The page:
Even if your kid tests negative early on, they might still be forced to wait out that time. What's more, a doctor's note might also be required even when a doctor's visit isn't warranted.

Being we have treatments today as well as vaccines, it seems a bit silly to keep the old COVID protocol in place that we had through 2022. Common sense goes a long way.

Michele Ursi GettyImages
Michele Ursi GettyImages

Forced masks

Yes, the masking in schools is still a thing. Upon your kid's return to school after being sick, they may be forced to wear a mask for several more days.

It again all stems back to how we used to treat it versus the realities of today. Some school policies on COVID require this, even if it seems completely unnecessary now.

And it's a concern some parents have. If their kid is feeling fine and tests negative, there's no reason to be forced to wear it and become a target for the other kids.

CVS sign for COVID and flu shots
CVS sign for COVID and flu shots (Dan Alexander, Townsquare Media)

Panic doesn't happen over other illnesses

If your kid has something like the flu, quite clearly they're not going to school. Nor would they go to school if they did test positive for COVID.

One big difference though is how each illness is treated. If you had the flu, odds are there wouldn't be a set number of days your kid would have to be out.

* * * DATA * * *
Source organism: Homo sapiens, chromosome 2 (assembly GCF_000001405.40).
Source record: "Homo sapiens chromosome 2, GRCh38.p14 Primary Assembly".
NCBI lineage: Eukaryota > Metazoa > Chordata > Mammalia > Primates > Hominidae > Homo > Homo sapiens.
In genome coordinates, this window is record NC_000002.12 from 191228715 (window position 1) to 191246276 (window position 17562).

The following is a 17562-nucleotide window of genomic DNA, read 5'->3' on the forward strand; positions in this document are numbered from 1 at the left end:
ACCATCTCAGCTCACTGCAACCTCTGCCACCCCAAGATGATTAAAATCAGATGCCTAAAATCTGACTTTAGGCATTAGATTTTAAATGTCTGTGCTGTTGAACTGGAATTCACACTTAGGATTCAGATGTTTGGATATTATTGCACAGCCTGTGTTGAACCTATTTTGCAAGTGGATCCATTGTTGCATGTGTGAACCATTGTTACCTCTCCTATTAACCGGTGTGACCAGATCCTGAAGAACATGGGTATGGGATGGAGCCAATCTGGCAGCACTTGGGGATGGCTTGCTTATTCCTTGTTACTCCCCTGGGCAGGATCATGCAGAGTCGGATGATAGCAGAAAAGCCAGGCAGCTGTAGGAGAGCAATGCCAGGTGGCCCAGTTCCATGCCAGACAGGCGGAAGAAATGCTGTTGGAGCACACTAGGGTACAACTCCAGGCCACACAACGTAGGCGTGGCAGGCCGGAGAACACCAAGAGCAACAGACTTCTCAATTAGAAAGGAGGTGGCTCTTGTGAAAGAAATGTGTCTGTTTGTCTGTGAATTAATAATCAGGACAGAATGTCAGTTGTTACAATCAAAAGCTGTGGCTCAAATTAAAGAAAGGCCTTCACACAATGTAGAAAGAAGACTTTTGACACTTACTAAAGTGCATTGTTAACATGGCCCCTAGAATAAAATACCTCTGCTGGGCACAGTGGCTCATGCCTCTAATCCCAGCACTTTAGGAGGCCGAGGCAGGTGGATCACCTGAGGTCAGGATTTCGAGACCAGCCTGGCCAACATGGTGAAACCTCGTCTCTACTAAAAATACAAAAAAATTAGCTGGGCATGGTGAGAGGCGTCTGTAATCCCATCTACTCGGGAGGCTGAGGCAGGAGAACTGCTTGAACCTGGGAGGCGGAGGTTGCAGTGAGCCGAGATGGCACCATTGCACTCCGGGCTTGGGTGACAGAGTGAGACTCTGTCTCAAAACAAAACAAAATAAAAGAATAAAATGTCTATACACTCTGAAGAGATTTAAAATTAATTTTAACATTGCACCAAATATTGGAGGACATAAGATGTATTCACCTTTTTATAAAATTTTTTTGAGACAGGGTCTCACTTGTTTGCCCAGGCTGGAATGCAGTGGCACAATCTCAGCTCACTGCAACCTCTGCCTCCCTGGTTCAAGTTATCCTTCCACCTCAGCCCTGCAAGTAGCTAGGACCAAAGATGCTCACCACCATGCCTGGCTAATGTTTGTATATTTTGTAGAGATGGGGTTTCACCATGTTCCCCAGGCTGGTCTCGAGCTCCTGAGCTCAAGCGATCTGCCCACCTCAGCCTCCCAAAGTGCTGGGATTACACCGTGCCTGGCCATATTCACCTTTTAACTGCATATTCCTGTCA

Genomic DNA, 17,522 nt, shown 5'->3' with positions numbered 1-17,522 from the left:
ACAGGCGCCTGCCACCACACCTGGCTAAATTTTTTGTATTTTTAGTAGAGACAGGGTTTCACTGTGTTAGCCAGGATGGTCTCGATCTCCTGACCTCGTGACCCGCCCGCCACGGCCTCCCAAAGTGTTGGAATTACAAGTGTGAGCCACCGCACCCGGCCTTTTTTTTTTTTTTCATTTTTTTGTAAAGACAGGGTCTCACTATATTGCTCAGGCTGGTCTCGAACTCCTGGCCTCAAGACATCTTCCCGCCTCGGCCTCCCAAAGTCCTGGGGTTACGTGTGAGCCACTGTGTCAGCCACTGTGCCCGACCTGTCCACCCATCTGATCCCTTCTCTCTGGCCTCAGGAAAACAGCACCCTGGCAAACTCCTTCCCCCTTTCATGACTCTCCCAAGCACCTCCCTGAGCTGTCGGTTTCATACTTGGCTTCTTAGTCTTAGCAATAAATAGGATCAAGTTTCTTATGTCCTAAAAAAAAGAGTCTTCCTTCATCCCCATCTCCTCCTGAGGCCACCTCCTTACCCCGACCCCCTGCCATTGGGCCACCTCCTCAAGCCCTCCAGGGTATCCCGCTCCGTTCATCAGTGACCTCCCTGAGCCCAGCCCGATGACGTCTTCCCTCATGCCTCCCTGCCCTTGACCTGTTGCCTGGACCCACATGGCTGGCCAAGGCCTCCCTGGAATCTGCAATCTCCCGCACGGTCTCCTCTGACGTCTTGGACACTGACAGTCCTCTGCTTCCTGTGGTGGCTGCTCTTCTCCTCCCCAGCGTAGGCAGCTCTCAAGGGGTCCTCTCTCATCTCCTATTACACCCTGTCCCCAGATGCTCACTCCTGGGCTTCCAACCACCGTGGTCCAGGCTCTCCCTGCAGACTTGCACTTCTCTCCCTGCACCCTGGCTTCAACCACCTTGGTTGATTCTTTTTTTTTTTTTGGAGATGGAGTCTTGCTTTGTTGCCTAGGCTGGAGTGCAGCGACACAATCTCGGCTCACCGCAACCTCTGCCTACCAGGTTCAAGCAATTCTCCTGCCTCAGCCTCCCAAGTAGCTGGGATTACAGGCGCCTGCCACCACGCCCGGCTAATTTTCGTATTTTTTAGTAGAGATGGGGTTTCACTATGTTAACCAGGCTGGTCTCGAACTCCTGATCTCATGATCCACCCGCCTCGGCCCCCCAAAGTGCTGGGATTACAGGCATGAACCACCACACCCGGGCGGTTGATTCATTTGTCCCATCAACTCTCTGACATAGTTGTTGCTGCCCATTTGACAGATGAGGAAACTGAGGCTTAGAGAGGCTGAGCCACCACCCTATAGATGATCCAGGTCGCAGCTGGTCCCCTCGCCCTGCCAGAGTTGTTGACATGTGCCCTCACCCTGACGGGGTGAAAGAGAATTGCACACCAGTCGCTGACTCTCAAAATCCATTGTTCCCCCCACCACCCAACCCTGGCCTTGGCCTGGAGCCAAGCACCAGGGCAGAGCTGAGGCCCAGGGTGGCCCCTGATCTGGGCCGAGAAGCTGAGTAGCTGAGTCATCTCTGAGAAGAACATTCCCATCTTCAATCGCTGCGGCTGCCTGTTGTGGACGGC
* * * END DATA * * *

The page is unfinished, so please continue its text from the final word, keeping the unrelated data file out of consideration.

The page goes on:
And upon their return, they most likely wouldn't be forced to wear a mask. Both are illnesses but are treated very differently.

Sleeping in bed

What to do

Look, if your kid is sick, they should stay home. That's how it used to be and how it should remain.

If you want to be certain if it's COVID or not, go ahead and do the test. If it's positive, even faintly, you should keep your child at home until they test negative for at least a day.

But if you're worried about the hoops you'd have to jump through if you report it, you shouldn't be blamed for feeling that way. At the minimum, tell the school your kid isn't feeling well and you'd like them to stay home for now.

At least then you're doing your part in helping keep others healthy without feeling like you'll be forced to follow unnecessary protocols.

COVID / Illness / Keeping quiet at school

As for the schools?

Perhaps it's time to drop the over-the-top COVID protocols. We're in a much better place than we were even a year ago so there's no need to keep treating it like it's 2022, 2021, or 2020.

Plus, sometimes the flu might be worse, and all illnesses have the potential to spread. It's going to happen no matter what we do.

All the reasons mentioned above are why some New Jersey parents stay quiet about it, and you really can't blame them. They don't want their kid to be singled out or have to miss an unnecessary amount of school.

Please trust the parents that they'll make the right decisions and will know when the time is right to send their child back. Common sense really does go a long way.

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The above post reflects the thoughts and observations of New Jersey 101.5 Sunday morning host Mike Brant. Any opinions expressed are his own.